Everything is still lining up for our area to get in on some rain Monday (Christmas Eve) and than again on Tuesday (Christmas Day). Strong to severe storms will be possible, especially south of Interstate-85. The rain will move out by Wednesday morning. By late Wednesday, as the strong low pressure system track northeast of us, the Western NC Mountains will turn windy and much colder as a transition to snow takes place in the high elevations.
As our pattern has shifted to rainy/wet with more subtropical energy infused into it, this Christmas system will be one in a number of systems responsible for flipping the pattern to cold around the 29th or 30th through the first few days of January. Importantly, there are signs that this could be an extended cold snap for us lasting for more than three to four days into the new year. As this happens, moisture availability for SC/NC is uncertain, but it is interesting to note that the subtropical jet stream stays active.
Tonight's run of the 0z European forecast model showed a Canadian system diving into the base a subtropical system and phasing with it over the Midwest around the 28th. All the while, a key piece missing much of last winter and this past fall (a ridge of high pressure present out west) pokes up into British Columbia later on in the run and this taps into Alaskan cold sending it southeast. All of these factors considered, it sure looks like a colder start to 2013. If nothing else, there is a high chance that January 2013 starts off much colder than the insect-infested start of January 2012 in the SE.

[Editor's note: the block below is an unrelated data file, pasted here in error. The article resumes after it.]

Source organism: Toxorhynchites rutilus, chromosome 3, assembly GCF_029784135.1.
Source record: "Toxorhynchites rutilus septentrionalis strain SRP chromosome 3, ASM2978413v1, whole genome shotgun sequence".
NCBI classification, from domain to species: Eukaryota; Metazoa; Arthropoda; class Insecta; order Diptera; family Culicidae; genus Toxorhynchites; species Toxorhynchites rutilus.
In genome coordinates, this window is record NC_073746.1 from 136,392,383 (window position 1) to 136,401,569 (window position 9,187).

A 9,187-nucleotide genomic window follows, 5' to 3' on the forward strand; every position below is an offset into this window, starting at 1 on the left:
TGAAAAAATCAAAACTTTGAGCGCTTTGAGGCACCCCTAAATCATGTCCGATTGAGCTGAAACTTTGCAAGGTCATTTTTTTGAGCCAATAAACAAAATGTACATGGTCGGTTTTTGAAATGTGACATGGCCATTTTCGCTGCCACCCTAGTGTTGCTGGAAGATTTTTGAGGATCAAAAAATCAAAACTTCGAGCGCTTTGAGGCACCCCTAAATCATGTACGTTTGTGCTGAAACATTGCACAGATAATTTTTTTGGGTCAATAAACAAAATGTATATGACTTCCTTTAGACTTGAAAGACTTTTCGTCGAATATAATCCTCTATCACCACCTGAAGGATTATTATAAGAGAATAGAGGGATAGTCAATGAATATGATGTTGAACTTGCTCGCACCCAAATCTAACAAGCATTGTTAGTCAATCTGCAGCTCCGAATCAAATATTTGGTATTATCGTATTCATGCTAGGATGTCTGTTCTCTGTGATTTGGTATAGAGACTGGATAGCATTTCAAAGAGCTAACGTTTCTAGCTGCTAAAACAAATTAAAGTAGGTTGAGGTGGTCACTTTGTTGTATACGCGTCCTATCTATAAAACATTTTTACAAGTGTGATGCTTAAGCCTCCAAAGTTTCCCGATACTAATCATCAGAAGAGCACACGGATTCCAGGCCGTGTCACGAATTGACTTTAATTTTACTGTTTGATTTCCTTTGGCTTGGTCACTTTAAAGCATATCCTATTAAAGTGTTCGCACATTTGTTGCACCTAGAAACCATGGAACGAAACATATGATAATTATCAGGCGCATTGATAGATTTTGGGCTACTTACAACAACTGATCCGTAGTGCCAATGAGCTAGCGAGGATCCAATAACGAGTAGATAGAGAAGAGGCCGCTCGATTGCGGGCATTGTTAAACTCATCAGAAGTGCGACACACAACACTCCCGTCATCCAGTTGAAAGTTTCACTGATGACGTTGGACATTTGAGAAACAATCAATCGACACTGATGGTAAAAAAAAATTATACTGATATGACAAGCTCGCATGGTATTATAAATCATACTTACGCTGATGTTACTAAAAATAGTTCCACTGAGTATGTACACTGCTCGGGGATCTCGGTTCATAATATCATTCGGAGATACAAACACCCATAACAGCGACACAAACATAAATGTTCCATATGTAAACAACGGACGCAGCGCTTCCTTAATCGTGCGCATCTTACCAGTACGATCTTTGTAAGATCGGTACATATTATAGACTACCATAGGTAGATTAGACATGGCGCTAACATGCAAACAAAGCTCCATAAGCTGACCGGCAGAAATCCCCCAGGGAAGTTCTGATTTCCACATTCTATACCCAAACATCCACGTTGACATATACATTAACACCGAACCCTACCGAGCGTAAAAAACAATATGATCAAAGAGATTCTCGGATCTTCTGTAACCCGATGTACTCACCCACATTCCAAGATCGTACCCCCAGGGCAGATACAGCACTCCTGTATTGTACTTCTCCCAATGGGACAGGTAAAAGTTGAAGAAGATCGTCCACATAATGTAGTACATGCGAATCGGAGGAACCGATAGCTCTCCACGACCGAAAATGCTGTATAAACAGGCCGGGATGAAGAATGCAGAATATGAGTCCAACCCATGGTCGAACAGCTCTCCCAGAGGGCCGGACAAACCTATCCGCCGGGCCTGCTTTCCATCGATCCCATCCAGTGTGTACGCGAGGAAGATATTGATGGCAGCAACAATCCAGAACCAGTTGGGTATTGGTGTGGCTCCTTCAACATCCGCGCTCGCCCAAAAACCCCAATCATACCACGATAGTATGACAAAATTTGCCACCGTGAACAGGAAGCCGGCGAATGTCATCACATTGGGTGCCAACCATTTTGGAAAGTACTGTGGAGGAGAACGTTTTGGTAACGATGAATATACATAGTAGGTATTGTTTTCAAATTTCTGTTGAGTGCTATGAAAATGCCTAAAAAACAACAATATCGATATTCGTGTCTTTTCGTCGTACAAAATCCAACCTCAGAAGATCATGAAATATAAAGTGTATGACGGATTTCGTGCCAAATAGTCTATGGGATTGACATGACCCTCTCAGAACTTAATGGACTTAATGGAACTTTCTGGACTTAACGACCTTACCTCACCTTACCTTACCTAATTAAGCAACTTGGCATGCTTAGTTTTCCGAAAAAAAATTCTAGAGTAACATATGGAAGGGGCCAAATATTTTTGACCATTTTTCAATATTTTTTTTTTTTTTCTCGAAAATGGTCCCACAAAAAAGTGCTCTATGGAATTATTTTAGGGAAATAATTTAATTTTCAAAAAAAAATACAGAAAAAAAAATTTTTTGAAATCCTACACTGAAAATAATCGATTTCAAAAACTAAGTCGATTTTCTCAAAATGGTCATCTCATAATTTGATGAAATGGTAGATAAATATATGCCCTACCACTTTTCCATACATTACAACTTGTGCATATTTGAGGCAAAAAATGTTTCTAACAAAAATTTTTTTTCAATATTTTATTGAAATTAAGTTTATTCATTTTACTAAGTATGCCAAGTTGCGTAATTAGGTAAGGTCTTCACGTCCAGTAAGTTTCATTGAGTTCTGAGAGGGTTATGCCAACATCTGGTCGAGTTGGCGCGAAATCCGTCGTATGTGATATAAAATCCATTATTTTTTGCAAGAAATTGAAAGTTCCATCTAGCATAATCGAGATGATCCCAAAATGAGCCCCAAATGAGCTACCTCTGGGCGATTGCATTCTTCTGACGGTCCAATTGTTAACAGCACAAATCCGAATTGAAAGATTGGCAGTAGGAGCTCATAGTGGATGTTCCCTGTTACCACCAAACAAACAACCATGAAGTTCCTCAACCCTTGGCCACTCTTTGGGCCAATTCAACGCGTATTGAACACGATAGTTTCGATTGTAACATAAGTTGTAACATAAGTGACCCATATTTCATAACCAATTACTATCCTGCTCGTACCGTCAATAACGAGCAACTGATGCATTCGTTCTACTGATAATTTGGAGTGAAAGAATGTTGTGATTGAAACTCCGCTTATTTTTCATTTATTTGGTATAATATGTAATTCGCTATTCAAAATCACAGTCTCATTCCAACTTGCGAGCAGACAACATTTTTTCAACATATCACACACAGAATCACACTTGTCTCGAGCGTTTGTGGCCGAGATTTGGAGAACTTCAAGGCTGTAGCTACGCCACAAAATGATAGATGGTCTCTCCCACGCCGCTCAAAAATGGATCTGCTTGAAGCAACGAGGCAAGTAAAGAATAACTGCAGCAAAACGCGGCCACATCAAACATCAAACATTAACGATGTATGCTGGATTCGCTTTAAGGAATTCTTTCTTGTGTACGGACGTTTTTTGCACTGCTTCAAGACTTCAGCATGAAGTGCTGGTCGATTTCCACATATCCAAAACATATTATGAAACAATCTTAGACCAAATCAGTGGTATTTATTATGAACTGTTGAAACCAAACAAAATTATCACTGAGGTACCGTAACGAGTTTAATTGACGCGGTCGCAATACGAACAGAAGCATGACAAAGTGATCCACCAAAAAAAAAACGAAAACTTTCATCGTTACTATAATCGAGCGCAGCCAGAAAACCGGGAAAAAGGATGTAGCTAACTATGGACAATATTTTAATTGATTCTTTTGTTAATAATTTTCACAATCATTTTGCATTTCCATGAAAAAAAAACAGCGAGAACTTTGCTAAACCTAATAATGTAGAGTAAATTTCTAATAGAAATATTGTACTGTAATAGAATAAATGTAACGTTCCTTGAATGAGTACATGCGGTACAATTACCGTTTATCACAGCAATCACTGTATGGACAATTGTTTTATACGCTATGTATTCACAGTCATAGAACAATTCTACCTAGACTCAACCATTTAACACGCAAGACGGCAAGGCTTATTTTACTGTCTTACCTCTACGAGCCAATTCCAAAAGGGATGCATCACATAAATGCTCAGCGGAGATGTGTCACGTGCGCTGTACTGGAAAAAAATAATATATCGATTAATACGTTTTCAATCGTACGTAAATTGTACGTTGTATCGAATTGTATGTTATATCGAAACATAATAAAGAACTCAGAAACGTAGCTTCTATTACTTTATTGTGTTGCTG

Still, no telling just yet if any moisture will cruise into the mix by early January. Sometimes the cold can be too strong and lead to a bone-dry chill with a storm track that is far too suppressed to our south. That scenario isn't likely, but is possible.
Lastly, I sincerely hope everyone has a relaxing and enjoyable Christmas.
I'll be here to update you through Wednesday as Kendra and Alex are enjoying some well-deserved time off.